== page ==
Thursday, October 15, 2009

Managing Up

Unless you are sitting atop the corporate hierarchy, your career future depends in large part on how well you manage your boss.

You already know that leadership is not about imposing your will on others and that followership is not about sycophantic obedience. Still and all, learning how to function effectively when you are at the lower end of a power imbalance is a significant challenge.

I have discussed this topic before (link here)and I am returning to it because John Baldoni has just published a book about it. He has also written two recent articles addressing the topic. Links here and here.

If you want to advance your career you will need to persuade your boss to implement your ideas, to recognize your talent, and to give you credit. So, it's really about your ability to persuade.

First, you must earn the right to present your own ideas. You do that, as Baldoni suggests, by demonstrating competence in whatever tasks fall under your job description. You should do more than is asked of you and you should spend more time on the job than is required.

It takes time to earn enough the required credit. If you arrived yesterday, no one is going to take your reorganization plan very seriously, and you should not be offering one. If it's your third day on the job as a marketing trainee you should not be criticizing the plan that the department spent six months working up.

These points may sound obvious. They require that you rein in your ego. Need I say more.

Second, if you want your boss to respect your ideas, begin by respecting his. If you want to set policy begin by showing how well you can work to implement a policy set by your boss.

As the old saying goes: do unto others as you would have others do unto you. One of the best ways to produce a certain behavior in someone else is to demonstrate the same behavior toward him.

If you are constantly contradicting or finding fault with what your boss presents, he will probably not show much more solicitude when you present your own solutions. If you make your ego the issue, your boss will be obliged to reject your ideas, no matter how good they are, in order to maintain his own position.

Nor should you be excessively obsequious. If you become identified as a cheerleader for everything your boss presents, you will be showing that you have no ideas of your own. No one respects a sycophant.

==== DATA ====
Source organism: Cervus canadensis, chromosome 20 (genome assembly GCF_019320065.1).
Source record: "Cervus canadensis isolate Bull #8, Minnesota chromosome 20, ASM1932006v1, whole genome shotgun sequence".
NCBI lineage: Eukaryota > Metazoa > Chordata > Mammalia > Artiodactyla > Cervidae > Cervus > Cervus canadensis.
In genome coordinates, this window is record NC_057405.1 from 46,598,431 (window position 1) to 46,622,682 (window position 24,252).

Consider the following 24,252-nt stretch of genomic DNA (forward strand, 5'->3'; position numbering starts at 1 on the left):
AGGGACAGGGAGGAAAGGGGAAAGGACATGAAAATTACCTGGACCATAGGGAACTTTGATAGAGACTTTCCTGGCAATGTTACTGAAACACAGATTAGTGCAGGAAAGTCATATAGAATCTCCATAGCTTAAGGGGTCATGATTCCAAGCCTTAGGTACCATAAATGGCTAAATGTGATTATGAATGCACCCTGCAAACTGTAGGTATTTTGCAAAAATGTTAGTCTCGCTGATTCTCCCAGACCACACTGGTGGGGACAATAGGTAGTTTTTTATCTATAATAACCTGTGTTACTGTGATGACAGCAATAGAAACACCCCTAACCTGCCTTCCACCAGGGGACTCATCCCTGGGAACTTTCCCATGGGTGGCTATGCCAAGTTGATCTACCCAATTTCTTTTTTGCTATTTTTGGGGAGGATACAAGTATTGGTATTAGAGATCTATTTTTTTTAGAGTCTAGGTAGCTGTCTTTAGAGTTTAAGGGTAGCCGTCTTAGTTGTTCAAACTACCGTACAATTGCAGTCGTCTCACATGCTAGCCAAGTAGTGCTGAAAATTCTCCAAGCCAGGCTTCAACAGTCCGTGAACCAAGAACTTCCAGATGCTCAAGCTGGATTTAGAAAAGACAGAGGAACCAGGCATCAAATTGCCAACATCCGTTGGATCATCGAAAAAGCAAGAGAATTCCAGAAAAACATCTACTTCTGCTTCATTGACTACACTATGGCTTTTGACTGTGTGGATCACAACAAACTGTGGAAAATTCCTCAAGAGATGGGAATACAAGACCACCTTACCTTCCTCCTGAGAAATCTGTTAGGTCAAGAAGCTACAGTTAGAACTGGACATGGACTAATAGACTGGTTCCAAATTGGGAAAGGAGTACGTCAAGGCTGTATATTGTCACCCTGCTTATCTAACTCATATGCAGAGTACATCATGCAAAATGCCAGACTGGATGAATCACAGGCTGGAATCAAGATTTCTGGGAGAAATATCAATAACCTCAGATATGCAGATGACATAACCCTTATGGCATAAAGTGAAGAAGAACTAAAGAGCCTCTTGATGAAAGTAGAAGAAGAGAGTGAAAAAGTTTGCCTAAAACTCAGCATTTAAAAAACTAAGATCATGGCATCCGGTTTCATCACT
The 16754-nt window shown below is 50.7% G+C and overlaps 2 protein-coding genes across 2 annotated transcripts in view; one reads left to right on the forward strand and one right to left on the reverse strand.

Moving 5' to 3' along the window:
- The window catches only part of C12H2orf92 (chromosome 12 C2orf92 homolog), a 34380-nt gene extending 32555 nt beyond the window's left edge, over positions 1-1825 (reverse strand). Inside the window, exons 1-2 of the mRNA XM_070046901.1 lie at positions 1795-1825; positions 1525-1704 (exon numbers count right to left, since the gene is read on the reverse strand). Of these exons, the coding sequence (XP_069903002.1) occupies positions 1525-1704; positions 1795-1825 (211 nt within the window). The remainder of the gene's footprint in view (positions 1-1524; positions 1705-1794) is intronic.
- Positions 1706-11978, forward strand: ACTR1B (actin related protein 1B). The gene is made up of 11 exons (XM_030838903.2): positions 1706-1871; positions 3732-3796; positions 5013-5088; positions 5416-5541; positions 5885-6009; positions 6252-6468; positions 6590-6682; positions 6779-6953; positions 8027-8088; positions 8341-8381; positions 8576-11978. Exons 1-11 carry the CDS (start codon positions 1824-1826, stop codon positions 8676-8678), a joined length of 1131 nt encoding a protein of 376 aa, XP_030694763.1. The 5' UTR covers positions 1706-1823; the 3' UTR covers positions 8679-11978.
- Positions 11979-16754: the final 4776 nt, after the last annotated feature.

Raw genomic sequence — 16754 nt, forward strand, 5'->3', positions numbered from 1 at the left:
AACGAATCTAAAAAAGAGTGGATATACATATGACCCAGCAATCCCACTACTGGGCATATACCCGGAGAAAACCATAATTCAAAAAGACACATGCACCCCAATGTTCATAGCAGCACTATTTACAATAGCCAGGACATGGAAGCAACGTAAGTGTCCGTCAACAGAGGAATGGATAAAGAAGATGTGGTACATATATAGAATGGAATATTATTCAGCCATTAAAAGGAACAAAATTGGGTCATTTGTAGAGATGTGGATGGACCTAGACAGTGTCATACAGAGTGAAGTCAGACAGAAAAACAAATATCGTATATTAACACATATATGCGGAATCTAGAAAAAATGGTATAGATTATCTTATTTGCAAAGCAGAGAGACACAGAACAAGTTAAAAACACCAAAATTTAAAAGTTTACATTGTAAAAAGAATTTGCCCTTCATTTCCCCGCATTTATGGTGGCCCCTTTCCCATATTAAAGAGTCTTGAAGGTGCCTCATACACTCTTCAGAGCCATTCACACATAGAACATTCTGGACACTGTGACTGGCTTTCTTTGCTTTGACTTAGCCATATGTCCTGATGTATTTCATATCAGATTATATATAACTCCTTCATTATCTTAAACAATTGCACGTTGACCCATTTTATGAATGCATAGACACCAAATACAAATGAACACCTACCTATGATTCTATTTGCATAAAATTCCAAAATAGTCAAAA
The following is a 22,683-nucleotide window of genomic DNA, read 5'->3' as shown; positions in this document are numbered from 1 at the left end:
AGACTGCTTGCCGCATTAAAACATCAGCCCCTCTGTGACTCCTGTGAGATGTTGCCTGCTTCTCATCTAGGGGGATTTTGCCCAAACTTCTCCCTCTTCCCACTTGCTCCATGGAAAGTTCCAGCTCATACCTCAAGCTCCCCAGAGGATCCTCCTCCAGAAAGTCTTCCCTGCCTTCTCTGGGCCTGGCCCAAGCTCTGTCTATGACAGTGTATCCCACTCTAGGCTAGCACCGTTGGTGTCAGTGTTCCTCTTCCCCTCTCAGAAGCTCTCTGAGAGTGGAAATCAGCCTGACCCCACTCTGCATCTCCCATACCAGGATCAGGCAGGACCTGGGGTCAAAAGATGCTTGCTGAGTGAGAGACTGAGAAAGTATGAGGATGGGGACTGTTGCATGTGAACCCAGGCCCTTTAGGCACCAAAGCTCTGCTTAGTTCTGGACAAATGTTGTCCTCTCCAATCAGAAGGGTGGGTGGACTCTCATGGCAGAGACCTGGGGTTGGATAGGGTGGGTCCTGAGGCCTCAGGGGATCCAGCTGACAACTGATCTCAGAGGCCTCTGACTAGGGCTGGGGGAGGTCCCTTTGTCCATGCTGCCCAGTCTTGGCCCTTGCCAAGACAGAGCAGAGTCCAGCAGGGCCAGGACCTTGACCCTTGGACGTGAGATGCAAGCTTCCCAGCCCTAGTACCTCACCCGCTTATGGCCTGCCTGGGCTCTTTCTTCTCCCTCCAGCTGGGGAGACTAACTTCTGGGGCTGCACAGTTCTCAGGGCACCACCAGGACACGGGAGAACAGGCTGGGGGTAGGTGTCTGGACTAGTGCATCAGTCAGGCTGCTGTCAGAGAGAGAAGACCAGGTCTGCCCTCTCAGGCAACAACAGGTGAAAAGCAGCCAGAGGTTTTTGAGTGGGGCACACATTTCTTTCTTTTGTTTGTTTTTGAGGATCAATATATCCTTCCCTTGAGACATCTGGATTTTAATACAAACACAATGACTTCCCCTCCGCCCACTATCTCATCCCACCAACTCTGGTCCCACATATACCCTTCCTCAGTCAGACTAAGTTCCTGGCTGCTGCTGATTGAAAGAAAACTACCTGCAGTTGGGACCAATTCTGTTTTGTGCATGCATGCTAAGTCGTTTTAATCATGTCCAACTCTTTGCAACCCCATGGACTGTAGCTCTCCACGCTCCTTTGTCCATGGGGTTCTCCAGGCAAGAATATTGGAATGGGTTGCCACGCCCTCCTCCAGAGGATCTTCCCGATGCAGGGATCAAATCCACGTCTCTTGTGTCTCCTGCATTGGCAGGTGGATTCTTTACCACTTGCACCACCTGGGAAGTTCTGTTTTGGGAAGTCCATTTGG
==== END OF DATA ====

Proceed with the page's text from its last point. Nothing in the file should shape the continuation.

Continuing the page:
Third, identify with the company not yourself. Your boss most likely sees his decisions in terms of the greater good of the company. Your ideas need to be presented as consonant with company policy and with your boss's direction. As Baldoni puts it, if your boss is concerned with cost cutting, present your idea as a new way to cut costs. You do not want to be in the position of seeming to contradict his policy.

Fourth, express your ideas clearly and concisely. They must be immediately intelligible and engaging. In the movie business, as I have mentioned, this is called "high concept." It means that you should present your proposal in a single sentence that involves the problem, an action, and a resolution.

Baldoni suggests that you paint a picture and use visual aids. If you are thinking of "high concept" as it is applied in film production, obviously the concept must be easily visualized.

A while back I offered Ernest Hemingway's response to the challenge of telling a story in six words. It was: For sale: baby shoes, never worn.

I mention it now to show that it is extremely difficult to express a full story in a single sentence.

Baldoni also adds that if you want to improve the way the factory floor is organized, take your boss on a tour of the factory floor, showing the problems you have found and the solutions you want to implement.

As always, you are not selling yourself; you are not even selling your idea. You are showing yourself to be a loyal and reliable member of the team who wants nothing more than to contribute to the company's success.

No comments: